Dr. Wes: In February 2006, Marissa Ballard and I discussed then-Attorney General Phill Kline's attempt to extend the Kansas mandatory child abuse reporting law to include disclosures of consensual sex by teenagers under the age of 16. This meant that if a 14-year-old shared with her doctor or therapist that she was sexually active, that professional would be legally responsible for reporting this to the Kansas Department of Social and Rehabilitation Services as child sexual abuse. Talk about a cooling effect on the doctor-patient relationship. Both Marissa and I commented that this was probably the worst innovation in managing teen sexuality ever imagined. Real sexual abuse - the exploitation of a minor by a peer or an adult - should be reported and investigated. But Kline's argument took this much further, and it raised far more questions than it answered. It was one of several issues that lead Kansans to vote overwhelmingly to reject Kline's re-election bid later that fall.
In fairness to Kline, the Kansas mandatory reporting statue (K.S.A. 38-1522) was pretty vague, and it's rarely been enforced. If you stretch your imagination a bit, you can understand how Kline became confused about its scope. The question most of us had at the time was WHY Kline was so interested in making that stretch. Whether we like it or not, there are teens under 16 who are sexually active. The last thing we should do is seek out a novel way of interpreting the law that drives teenagers further away from sharing their stories with health care providers.
We're happy to report that last week the matter was finally put to rest. The U.S. Tenth Circuit Court of Appeals has dismissed what has become known as the Kansas "Kiss and Tell" case. A group of health care and counseling professionals filed a case challenging the policy and succeeded in permanently blocking it in 2006. Kline appealed before his tenure was ended. By that time the Kansas Legislature had revised the statute to make it clear that the law does not require blanket reporting. Of course, the ruling doesn't endorse early sexual activity among teens. However, most of the cool heads that have prevailed understand that reporting such behavior to the state is an incredible deterrent to families, health care providers and others dealing with the issue. Besides, SRS has more than enough on its plate.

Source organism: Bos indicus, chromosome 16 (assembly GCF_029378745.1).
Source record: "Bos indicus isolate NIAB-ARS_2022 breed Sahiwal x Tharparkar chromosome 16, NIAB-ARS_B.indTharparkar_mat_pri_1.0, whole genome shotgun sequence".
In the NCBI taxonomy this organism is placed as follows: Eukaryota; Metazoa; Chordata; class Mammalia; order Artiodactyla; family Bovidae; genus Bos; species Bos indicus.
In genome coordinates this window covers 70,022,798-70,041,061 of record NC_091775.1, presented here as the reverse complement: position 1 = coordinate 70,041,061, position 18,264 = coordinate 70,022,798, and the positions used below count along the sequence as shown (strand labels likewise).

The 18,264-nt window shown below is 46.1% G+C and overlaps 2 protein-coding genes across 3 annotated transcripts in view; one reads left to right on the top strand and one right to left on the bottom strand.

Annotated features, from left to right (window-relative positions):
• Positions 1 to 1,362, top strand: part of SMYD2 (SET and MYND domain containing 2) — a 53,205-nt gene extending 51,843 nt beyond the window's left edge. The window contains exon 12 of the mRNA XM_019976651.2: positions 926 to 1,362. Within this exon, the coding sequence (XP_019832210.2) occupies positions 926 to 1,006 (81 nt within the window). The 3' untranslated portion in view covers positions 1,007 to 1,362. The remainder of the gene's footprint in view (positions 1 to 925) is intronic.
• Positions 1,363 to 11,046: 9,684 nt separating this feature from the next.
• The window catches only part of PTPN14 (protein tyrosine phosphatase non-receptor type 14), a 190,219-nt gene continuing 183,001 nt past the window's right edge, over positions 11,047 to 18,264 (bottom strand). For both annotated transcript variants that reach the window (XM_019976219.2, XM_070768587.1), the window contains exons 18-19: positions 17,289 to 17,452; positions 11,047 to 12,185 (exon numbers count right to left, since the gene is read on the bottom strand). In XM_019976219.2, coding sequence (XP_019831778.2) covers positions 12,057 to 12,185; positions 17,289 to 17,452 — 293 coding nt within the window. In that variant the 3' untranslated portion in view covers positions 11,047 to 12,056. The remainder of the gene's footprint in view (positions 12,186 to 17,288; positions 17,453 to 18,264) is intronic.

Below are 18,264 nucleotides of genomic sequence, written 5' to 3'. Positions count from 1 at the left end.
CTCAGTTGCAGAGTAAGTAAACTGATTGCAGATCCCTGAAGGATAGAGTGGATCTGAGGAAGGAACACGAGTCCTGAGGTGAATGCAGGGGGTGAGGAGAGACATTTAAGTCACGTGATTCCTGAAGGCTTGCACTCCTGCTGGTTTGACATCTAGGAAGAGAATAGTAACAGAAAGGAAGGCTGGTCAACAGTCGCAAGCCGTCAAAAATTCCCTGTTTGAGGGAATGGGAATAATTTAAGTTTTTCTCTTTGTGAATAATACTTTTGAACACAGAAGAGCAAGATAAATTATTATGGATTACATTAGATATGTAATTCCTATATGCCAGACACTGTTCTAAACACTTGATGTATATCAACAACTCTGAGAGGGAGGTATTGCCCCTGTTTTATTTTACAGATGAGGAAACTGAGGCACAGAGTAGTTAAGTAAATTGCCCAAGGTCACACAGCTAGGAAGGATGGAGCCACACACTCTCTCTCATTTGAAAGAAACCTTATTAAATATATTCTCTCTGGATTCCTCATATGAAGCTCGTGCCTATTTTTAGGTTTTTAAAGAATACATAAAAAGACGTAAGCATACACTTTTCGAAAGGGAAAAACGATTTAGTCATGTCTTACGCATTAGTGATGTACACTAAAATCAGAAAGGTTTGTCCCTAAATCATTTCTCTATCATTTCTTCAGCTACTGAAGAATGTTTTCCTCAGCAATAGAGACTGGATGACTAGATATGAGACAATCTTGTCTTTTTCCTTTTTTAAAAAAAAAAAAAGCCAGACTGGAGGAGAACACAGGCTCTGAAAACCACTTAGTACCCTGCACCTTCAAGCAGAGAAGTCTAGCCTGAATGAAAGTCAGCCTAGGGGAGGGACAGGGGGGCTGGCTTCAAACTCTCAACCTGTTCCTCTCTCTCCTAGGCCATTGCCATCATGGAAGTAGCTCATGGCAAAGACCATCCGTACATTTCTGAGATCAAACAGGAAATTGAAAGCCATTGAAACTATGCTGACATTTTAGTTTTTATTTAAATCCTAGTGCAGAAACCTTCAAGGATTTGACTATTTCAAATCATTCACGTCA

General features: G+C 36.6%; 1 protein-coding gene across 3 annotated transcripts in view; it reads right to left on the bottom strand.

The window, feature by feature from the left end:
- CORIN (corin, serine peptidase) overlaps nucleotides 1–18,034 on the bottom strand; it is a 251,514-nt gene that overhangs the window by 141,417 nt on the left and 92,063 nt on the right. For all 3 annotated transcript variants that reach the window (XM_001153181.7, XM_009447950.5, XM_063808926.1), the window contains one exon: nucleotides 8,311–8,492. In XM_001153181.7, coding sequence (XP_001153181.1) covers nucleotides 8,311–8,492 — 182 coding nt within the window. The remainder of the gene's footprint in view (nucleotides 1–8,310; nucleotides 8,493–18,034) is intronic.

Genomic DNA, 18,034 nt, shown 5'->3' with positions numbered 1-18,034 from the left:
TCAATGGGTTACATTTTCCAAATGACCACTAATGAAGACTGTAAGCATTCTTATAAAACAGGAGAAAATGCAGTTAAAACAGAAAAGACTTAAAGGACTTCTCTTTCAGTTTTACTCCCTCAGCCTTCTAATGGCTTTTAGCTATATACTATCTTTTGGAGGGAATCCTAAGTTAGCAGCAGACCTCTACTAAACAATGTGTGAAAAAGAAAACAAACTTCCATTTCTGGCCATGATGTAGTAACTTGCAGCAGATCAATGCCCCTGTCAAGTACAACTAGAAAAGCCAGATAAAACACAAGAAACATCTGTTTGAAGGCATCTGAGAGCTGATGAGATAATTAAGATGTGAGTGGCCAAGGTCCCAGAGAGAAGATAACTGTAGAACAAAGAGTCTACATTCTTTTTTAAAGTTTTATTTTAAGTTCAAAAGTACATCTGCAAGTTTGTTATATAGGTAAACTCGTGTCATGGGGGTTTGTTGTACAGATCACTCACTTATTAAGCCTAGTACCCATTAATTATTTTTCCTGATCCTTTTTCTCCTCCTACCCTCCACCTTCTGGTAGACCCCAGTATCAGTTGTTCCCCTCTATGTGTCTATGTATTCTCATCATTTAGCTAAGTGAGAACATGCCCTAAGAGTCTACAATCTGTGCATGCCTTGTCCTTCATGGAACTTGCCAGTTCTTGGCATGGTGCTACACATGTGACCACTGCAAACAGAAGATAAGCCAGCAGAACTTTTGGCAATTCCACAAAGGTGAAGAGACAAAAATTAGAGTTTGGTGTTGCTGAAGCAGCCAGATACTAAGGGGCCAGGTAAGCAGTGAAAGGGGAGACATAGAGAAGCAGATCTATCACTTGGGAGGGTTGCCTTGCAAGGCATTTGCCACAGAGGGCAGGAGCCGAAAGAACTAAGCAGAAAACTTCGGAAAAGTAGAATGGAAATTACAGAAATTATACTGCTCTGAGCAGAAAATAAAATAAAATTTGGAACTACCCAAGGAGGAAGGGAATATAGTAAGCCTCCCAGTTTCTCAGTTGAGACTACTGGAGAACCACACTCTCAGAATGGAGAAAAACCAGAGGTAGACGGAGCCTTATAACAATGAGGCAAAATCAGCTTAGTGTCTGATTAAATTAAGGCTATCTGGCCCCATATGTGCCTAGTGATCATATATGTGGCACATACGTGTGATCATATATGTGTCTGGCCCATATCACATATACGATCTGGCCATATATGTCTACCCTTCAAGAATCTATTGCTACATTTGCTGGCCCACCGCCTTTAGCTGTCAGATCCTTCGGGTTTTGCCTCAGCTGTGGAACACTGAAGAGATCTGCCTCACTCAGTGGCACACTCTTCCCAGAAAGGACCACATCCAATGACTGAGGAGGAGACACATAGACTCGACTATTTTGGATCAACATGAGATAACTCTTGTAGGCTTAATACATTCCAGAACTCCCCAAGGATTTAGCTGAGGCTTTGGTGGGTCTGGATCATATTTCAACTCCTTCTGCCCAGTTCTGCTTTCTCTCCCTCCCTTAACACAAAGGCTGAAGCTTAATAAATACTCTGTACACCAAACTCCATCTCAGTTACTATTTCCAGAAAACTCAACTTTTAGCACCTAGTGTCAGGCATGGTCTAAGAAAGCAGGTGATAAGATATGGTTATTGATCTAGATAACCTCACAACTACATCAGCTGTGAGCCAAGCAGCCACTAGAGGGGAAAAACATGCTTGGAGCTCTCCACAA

In February 2006 this issue also caused Double Take to remind parents and teens that politics isn't just something "out there." It affects our lives each and every day. While many teens don't give political intrigue much thought, the "Kiss and Tell" case was a powerful reminder of how many governmental issues do affect teenagers. As we close out another odd chapter in recent Kansas history, I would reiterate the importance of taking an active role in how our nation, state and local communities are run. Even a quick review of current events suggests the need for each of us, even those who can't yet vote, to be vigilant in protecting our civil rights and demanding good government.
Recently the Journal-World reported on a young woman whose first task on her 18th birthday was to register to vote. I found it exciting that a young person would make voter registration her birthday present to herself - and sad that this event was newsworthy. I hope in the coming years that the disturbing issues of our day will instead make political action the routine among young people.
Julia: Speaking from the perspective of a potentially kiss-and-tell affected teenager, I would agree with the majority's opinion: BAD IDEA. Nothing could further enlarge the gap between adults and teenagers than to create one more invasion of privacy that teens could add to their list. Thankfully, the case has come to a close.
Teens are significantly less involved with the political world that surrounds them and that they will be forced to experience once they are adults. In fact, I'm sorry to say that I had not heard about "Kiss and Tell" until after the fact when the case had already been closed. However, upon reading up on it, I was surprised and a little enraged. The idea that those columns in the newspaper and stories on TV could have affected me without my knowing it is a loud wake-up call.
To my audience of teenagers and young adults - be aware of what is going on around you. Do not let yourself become ignorant of what goes on in the nation, state, city or even your school. I realize the mention of "politics" brings to mind an old man in a stuffy suit, but there's so much more to it than meets the eye.
To my adult audience - fostering an interest in local events can give children a basis in politics and keep them up to date. When I became involved with my mom's local volunteering efforts, it opened up a slew of local issues that I had no idea about. Getting involved in Lawrence's political scene gave rise to new opinions, new concerns and a desire to know and understand more.
To all readers, find a way to become involved - volunteering, student council. Anything is something. In a recent poll, 21 percent of Americans were able to identify U.S. Defense Secretary Robert Gates, while 77 percent of Americans were able to identify Cindy Crawford. It's sad that the nipped and tucked are able to hold our attention easier than the people who help run our country, but it is a sign that we need to open our eyes and be aware of what affects our lives.
Next week: My son is rude. Is it normal teen behavior, or a sign of something more serious?
- Dr. Wes Crenshaw is a board-certified family psychologist and director of the Family Therapy Institute Midwest. Julia Davidson is a Bishop Seabury Academy junior. Opinions and advice given here are not meant as a substitute for psychological evaluation or therapy services. Send your questions about adolescent issues to firstname.lastname@example.org. All correspondence is strictly confidential.